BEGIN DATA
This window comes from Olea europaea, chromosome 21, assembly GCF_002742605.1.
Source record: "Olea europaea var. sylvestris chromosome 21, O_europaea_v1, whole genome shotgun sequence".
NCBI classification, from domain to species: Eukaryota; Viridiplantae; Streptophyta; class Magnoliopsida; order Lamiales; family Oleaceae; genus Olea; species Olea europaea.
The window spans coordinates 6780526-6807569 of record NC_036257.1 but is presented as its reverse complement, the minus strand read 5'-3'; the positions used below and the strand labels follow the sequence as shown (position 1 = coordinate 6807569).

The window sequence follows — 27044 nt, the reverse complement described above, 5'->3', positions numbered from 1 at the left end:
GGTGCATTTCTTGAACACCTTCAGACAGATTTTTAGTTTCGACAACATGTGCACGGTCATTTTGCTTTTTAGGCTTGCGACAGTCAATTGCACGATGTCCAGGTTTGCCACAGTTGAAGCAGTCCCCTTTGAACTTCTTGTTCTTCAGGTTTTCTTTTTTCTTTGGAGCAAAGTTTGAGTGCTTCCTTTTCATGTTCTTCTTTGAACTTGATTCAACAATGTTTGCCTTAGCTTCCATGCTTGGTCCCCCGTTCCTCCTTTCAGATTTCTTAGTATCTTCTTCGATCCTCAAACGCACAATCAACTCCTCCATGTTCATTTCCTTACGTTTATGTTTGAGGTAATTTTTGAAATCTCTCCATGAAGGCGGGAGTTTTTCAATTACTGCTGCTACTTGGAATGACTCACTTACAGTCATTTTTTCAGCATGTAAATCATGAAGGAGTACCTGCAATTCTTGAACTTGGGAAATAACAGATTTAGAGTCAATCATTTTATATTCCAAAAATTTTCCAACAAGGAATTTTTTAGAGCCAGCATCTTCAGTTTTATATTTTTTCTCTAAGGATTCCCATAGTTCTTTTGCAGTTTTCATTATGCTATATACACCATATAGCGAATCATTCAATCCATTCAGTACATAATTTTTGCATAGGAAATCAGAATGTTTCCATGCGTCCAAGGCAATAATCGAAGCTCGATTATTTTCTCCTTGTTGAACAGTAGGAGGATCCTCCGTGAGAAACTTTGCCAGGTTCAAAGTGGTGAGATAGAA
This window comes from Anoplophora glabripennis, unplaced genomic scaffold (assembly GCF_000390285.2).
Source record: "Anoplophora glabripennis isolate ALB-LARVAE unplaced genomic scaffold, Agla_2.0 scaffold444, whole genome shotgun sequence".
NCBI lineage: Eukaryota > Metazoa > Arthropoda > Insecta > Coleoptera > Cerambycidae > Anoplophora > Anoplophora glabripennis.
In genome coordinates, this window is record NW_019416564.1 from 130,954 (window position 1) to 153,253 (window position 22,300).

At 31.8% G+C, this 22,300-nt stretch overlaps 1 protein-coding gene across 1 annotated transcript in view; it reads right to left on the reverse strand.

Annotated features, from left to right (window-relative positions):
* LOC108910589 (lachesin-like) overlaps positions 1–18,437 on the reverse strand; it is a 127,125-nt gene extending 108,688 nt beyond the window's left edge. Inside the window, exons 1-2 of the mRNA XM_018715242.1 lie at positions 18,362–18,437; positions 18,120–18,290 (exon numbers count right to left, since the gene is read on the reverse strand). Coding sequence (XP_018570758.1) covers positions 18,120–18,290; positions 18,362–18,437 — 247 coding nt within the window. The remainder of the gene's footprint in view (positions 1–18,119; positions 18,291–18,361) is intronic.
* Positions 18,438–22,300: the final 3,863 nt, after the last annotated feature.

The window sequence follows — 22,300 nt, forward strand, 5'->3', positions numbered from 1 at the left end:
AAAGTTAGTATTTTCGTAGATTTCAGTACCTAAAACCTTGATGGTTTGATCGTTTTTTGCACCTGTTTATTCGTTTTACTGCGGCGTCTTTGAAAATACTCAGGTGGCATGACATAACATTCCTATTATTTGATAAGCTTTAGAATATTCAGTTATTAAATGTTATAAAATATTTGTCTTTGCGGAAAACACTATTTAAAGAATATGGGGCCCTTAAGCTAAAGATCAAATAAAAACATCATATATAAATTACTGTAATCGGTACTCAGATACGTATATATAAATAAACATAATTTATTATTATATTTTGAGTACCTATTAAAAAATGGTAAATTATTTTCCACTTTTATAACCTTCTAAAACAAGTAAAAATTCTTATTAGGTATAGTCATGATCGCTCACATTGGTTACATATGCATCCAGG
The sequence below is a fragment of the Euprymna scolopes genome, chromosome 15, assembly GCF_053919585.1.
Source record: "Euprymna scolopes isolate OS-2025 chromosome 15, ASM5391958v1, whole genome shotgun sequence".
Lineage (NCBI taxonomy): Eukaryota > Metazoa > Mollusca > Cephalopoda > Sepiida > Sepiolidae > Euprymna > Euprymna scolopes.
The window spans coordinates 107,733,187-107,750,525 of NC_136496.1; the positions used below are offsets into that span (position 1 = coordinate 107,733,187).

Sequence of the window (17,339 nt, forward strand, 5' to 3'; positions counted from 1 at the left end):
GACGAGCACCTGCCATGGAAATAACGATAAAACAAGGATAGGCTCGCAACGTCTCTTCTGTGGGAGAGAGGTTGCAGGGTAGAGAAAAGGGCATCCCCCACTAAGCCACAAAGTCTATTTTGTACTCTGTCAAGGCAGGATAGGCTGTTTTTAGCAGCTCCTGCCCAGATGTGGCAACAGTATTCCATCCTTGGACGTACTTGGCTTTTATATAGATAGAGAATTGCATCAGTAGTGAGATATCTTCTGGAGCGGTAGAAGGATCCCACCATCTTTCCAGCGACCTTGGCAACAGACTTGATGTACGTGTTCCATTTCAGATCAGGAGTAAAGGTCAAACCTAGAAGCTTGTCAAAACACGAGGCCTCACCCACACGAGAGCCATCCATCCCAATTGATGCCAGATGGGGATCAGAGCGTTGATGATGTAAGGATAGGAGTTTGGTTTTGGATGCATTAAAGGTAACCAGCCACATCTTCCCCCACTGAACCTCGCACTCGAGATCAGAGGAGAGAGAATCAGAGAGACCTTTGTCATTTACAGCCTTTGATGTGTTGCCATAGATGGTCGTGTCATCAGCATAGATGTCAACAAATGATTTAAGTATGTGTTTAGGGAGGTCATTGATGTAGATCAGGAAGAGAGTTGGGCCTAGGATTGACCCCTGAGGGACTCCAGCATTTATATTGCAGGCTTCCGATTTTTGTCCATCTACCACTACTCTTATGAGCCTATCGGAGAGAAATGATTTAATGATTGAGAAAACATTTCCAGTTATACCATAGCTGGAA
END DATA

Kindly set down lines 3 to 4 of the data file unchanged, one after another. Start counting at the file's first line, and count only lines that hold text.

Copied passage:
NCBI classification, from domain to species: Eukaryota; Viridiplantae; Streptophyta; class Magnoliopsida; order Lamiales; family Oleaceae; genus Olea; species Olea europaea.
The window spans coordinates 6780526-6807569 of record NC_036257.1 but is presented as its reverse complement, the minus strand read 5'-3'; the positions used below and the strand labels follow the sequence as shown (position 1 = coordinate 6807569).